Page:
Indian athletes' London tryst amid soaring expectations

Carrying the hopes of a billion plus people back home, Indian athletes are supremely confident of returning with the richest medal haul from the Olympic Games, the sport's biggest showpiece, opening in London Friday.

India can get medals not from one or two sports, but a handful. Their shooters, archers, shuttlers, wrestlers and boxers all look good and they cannot fail for want of effort. They have all done well at international meets in the run-up to the Games. Add tennis to the list, that perennial medal hope.

Impressed by the athletes' performance in the 2010 Commonwealth and Asian Games, the Indian Olympic Association has cleared the country's biggest contingent of 81 in 13 disciplines for the quadrennial event.

Over the years India have not had a great run of podium finishes at the Olympics, but there have been encouraging signs in the last couple of Games.

The major turnaround came in the last Games in Beijing. There were three medals, including the country's first individual gold from shooter Abhinav Bindra in the men's 10 m air rifle.

Wrestler Sushil Kumar (66 kg freestyle) and boxer Vijender Singh (75 kg) got the other two medals, a bronze each making it India's highest  tally in any single edition of the Games, where through the years the country's metal count has been only 20 - nine gold, four silver and seven bronze - since its maiden appearance in 1900.

The troika's feat has spawned a new era for Indian sports, inspiring a new generation of youngsters. India will thus have 11 shooters, eight boxers - four of whom qualified through the toughest route of World Championships - and five wrestlers competing in London.
It is in this backdrop of the resounding performance at the 2010 Commonwealth Games when the country bagged 100 plus medals for the first time, and days later they came up with their best ever medal tally of 64 (14 gold, 17 silver, 33 bronze) at the Asian Games at Guangzhou and that became a benchmark to measure the London performance.

Much is expected from the ranges. There are two men who know what it is to be World champions - Bindra and trap shooter Manavjit Singh Sandhu. Double-trap Ronjan Sodhi is not far behind, having been a World Cup winner.

Bindra has left behind a lacklustre 2011 with a gold at the 12th Asian Shooting Championships in Doha in the New Year. In the same event, Gagan Narang - who shot four golds in the Delhi Commonwealth Games - is also a big medal hope.

Among the pugilists, pin-up boy Vijender would be hoping to defend, if not better, his show at Beijing. However, the biggest medal possibility in the discipline seems to be World No.6 Vikas Krishan Yadav (69 kg), who sensationally clinched a gold at Guangzhou and a bronze at the World championships.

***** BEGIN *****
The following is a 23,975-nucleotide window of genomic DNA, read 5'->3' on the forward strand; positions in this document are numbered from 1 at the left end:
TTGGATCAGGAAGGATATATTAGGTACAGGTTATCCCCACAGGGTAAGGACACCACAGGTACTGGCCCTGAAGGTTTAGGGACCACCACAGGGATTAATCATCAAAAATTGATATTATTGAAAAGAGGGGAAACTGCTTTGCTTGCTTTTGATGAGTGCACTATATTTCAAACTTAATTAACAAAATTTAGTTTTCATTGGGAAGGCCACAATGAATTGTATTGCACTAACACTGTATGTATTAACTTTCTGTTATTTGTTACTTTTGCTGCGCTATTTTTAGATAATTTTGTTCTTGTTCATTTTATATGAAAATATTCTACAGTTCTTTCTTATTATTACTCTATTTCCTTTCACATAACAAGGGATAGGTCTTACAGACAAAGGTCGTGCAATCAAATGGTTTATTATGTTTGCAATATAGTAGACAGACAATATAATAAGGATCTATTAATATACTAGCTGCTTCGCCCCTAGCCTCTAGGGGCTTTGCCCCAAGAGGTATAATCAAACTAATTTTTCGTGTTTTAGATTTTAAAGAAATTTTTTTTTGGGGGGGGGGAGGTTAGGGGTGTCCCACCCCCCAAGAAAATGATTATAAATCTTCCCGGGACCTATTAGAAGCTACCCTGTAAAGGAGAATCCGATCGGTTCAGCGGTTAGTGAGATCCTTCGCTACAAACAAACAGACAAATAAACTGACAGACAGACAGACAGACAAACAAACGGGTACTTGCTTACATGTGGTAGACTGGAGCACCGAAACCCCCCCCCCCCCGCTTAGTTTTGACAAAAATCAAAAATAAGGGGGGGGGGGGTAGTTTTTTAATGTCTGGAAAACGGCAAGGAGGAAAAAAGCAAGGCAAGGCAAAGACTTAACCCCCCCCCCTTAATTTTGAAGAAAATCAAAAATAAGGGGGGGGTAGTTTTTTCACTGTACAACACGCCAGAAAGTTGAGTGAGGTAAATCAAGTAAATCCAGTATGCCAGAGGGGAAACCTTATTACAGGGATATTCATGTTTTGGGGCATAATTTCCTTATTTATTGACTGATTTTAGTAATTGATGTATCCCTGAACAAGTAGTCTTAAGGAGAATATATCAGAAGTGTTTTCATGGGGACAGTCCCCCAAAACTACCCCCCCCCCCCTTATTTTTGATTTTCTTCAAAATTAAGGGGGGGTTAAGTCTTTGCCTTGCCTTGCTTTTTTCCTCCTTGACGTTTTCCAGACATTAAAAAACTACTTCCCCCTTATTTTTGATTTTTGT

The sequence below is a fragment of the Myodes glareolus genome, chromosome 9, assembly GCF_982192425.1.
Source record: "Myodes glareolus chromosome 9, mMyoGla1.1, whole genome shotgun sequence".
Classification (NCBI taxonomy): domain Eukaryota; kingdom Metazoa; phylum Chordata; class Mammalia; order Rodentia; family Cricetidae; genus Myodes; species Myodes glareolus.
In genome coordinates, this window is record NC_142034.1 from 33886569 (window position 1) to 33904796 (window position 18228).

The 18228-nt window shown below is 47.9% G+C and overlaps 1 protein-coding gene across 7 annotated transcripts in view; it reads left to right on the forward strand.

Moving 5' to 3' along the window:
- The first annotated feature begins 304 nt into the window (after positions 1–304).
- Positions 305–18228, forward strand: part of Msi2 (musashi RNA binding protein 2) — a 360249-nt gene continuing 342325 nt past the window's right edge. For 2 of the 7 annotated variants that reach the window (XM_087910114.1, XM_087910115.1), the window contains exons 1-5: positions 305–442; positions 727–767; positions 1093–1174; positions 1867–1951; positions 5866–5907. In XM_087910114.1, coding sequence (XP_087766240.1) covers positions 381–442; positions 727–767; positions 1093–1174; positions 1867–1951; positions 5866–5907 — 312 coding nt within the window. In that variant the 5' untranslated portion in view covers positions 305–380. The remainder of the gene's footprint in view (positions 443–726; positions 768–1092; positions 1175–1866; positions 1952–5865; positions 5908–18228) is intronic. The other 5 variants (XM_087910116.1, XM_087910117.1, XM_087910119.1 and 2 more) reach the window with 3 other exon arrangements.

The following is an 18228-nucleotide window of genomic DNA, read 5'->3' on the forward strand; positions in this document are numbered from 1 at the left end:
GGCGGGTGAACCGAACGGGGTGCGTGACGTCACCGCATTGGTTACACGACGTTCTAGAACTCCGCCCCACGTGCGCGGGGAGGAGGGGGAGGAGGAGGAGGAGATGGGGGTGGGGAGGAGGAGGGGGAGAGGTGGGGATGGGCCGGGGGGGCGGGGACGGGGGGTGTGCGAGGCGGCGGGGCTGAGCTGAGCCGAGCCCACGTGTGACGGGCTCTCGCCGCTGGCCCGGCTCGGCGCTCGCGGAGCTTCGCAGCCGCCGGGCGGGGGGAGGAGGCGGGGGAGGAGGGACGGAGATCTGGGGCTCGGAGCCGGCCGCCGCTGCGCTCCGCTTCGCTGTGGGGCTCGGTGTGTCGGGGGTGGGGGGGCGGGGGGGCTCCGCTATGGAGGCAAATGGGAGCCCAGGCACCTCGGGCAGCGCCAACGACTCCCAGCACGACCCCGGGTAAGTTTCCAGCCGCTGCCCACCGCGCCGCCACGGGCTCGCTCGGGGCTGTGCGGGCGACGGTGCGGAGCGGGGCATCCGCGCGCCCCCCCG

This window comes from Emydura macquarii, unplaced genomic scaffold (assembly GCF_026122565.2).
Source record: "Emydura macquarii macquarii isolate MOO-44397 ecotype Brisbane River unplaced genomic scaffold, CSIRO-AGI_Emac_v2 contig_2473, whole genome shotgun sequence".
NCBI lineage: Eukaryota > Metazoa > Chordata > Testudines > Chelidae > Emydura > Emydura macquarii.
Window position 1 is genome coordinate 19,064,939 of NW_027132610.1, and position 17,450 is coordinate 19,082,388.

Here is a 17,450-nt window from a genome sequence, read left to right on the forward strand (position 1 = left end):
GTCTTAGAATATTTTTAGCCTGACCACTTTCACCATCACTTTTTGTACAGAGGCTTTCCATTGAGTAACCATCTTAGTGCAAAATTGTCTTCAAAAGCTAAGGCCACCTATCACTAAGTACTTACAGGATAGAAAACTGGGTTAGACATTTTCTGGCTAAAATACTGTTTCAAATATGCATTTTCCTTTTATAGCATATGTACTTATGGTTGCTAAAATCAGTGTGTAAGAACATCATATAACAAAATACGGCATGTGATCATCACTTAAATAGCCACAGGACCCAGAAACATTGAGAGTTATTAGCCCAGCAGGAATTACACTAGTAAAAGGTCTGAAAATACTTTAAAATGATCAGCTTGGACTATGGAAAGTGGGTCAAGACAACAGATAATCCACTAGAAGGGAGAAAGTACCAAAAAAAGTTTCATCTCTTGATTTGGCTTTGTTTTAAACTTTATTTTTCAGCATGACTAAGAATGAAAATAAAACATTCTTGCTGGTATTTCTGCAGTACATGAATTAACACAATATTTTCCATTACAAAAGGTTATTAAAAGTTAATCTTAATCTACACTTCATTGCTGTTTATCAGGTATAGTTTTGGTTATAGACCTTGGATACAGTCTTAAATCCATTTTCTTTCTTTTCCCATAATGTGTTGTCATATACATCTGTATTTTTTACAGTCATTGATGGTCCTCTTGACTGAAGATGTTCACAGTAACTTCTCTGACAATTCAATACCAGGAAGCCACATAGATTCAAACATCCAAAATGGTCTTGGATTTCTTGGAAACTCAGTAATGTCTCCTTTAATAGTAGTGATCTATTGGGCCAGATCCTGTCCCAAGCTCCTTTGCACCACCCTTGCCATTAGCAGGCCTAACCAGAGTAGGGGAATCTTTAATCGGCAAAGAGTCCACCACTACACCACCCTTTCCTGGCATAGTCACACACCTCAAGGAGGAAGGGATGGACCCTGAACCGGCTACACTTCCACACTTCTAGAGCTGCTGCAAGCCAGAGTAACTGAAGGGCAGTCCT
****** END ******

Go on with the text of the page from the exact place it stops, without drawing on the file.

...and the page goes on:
The team also includes the promising 18-year-old Shiva Thapa, the youngest Indian boxer to qualify for the Olympics, in the 56 kg category.

Five times World champion M.C. Mary Kom could find herself in the medal bracket if the draw is favourable in the inaugural women's boxing event.

In wrestling, Sushil is back to his best, making the cut with a gold at the World qualifying event in Taiyuan, China, to add to his Asian gold.

Yogeshwar Dutt, a veteran of two previous Olympics like Sushil, is another wrestler who has had good results ahead of the Games. He can pull off some surprises in the 60 kg freestyle. The extremely talented Amit Kumar Dahiya also cannot be counted out in the 55 kg.

At Lords, the home of cricket turned archery arena for the Games, the nation is hoping to hit the bull's eye through 18-year-old Jharkhand sensation Deepika Kumari - currently ranked World No.1 - in the women's individuals.

Medals could also come from women's team event, where the combination of Deepika, Laishram Bombayla Devi and Chekrovolu Swuro are now ranked World No.2. The men'steam of Jayanta Talukdar, Rahul Banerjee and Tarundeep Rai, now World No.5, are no pushovers and could cause upsets on their day.

In badminton, World No.5 Saina Nehwal is the brightest medal
prospect. The 22-year-old, seeded fourth at the Games, is in good form  after back-to-back victories in Thailand and Indonesia Super Series where she beat top-ranked Chinese players.

There is also an outside chance in the women's doubles, where the Jwala Gutta-Ashwini Ponnappa pair needs to recreate its magic at the same venue - Wembley - to win the country's first bronze at the World championships last year.

The glamorous tennis players recently made headlines for all the wrong reasons. But with the partnership battles over, Sania Mirza and Leander Paes could come up with a podium finish in the mixed doubles.

But the scenario is far from rosy in hockey - a game where India were once the unchallenged kings with a bounty of eight gold, one silver and two bronze. They won gold here when London hosted the 1948 Olympics. Things have come to such a pass now that if they finish in the top six is considered a creditable showing for the World No.10 side.

Besides, India would take part in athletics, judo, rowing, swimming, table tennis and weightlifting - where the competitors would do well to come up with their best performance in the toughest of fields to gain valuable experience.

All in all, winning an Olympic medal is hard and only those who have won will tell you what it takes to get it. That's why a Games medal is far superior to everything else an athlete achieves.

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